The final word on Mayor Rob Ford’s appeal to save his job in the face of a conflict of interest conviction will come down Friday, Jan. 25, morning.
The decision from a three-judge Divisional Court panel will be handed out to lawyers representing Mayor Ford, and the legal team, led by prominent Toronto lawyer Clayton Ruby, who prosecuted the case against Ford, at 9:30 a.m. on Friday.
An hour later, the decision will be posted online.
Ruby told Toronto Community News that all the parties had agreed not to discuss the decision until it’s released at 10:30 a.m.
Ruby wouldn’t comment or speculate on the case any further.
But for Ford and Toronto Council, the stakes could not be higher.
If the appeal is denied, then Ford will stand convicted of violating the Municipal Conflict of Interest Act. The conviction stems from a February 2012 debate at council, over whether Ford should be required to repay $3,150 in donations made by lobbyists to his personal football charity. Ford both spoke on the matter and voted in favour of forgiving the requirement.
Under the Municipal Conflict of Interest Act, the minimum sentence for violation is immediate removal from office — and that was the sentence that Superior Court Justice Charles Hackland handed down.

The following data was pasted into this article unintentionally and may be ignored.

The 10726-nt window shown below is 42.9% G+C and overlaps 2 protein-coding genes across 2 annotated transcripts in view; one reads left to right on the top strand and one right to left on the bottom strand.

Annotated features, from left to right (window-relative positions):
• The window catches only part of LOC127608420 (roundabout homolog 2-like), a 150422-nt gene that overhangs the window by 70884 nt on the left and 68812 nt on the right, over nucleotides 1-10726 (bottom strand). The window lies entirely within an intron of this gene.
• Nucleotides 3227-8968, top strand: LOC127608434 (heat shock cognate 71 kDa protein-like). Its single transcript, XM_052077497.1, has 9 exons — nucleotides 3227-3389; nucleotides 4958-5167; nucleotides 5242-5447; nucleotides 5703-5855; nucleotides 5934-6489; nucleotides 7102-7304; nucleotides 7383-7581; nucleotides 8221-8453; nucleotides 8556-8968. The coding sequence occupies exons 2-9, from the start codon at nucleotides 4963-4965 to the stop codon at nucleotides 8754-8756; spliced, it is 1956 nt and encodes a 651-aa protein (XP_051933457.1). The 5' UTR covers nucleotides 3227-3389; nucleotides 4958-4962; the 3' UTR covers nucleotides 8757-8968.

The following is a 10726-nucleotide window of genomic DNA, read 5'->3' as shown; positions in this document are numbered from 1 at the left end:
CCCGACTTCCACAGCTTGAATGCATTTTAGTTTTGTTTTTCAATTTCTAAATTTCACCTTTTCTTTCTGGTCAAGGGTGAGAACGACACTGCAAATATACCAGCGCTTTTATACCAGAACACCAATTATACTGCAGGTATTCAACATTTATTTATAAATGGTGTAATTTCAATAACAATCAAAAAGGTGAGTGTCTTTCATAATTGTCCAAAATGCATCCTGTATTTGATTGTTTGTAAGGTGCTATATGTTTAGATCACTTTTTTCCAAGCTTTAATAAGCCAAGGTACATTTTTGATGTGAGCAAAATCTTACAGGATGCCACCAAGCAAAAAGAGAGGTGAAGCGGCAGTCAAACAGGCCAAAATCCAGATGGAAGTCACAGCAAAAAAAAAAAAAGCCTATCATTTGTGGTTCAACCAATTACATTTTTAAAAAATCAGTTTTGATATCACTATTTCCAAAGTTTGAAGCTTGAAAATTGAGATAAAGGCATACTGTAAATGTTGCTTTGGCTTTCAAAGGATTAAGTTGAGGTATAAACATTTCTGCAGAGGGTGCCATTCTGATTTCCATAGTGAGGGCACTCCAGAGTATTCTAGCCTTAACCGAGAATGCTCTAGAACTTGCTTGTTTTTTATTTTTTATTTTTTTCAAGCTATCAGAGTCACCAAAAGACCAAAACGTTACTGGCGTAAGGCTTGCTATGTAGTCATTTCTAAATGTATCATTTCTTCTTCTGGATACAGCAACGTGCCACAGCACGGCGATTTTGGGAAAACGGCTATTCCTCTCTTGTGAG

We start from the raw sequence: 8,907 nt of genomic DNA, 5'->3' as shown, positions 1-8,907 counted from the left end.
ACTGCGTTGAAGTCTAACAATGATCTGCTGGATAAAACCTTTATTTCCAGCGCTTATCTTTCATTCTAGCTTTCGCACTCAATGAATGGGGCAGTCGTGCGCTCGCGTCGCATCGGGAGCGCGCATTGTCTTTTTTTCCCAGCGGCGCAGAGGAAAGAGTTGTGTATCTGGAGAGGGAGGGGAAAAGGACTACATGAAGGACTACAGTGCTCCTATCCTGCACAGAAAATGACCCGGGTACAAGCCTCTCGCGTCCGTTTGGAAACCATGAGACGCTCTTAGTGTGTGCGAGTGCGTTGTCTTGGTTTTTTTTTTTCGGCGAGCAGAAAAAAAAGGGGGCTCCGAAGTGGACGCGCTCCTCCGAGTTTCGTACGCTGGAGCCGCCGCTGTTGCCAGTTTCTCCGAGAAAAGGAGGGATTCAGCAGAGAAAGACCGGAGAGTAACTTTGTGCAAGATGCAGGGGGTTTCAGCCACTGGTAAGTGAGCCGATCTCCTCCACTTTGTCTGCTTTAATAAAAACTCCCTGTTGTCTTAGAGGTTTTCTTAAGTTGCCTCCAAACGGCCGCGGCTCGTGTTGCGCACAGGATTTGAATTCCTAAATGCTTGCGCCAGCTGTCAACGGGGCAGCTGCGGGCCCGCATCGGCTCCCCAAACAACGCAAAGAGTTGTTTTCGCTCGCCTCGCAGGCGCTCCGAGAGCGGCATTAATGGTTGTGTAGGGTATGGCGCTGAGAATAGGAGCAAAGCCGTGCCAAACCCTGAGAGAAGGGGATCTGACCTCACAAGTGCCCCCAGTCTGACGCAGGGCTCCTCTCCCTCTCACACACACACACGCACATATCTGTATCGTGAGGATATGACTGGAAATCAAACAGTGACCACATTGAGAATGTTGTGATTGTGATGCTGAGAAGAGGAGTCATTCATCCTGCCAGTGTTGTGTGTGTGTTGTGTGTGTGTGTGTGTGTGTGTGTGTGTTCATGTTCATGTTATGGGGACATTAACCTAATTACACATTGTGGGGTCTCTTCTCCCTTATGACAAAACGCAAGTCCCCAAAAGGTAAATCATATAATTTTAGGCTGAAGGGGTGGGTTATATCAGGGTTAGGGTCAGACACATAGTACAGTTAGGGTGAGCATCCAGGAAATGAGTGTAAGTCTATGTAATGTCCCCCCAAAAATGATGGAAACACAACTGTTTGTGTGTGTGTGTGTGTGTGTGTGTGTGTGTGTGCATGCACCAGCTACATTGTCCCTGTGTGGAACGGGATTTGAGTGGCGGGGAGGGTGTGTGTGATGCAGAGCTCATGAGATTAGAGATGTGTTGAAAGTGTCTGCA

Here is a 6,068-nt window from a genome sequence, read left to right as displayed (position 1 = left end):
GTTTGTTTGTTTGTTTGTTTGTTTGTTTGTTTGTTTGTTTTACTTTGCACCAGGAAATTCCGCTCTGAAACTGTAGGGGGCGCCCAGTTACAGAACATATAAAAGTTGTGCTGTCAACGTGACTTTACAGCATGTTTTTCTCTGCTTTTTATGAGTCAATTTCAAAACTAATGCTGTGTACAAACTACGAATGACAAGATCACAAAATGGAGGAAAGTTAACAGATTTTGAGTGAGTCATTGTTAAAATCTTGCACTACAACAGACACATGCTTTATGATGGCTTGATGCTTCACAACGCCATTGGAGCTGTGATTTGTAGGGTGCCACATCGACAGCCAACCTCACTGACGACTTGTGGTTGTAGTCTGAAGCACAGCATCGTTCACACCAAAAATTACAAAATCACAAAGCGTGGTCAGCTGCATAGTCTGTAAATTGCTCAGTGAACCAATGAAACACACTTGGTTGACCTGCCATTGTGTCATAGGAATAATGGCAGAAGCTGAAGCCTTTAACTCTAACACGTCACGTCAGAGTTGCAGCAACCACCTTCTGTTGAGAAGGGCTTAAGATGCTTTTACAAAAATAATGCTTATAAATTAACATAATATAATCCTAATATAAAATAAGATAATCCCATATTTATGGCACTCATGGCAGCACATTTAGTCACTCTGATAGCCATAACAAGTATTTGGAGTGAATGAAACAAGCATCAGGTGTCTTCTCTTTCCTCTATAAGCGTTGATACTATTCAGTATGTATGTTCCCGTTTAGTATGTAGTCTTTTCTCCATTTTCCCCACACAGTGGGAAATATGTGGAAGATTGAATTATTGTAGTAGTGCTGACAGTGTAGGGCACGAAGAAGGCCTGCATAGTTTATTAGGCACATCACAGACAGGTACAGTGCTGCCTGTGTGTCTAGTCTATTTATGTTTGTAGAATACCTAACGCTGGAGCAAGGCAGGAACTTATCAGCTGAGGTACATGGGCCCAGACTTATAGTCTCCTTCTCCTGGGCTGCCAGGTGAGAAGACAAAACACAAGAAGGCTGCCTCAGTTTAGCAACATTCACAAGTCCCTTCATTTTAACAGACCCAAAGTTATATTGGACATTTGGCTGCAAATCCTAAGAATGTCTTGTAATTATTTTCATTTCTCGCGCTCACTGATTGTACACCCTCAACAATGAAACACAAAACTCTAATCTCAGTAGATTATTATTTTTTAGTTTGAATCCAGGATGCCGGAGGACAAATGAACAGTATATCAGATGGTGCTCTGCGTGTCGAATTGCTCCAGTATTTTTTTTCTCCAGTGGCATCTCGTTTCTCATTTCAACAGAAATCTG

If the appeal is upheld, Ford can continue as mayor.
If it’s not, then Hackland’s sentence stands and Ford will no longer be mayor and he will have 48 hours to vacate the office.
At that point, Deputy Mayor Doug Holyday will step in as acting mayor, while council decides how to fill the position for the remainder of the term.
Council can either choose to appoint a mayor, or hold a byelection.
If they decide to appoint, they could choose anyone - including Rob Ford himself.
A byelection, meanwhile, would cost an estimated $9 million.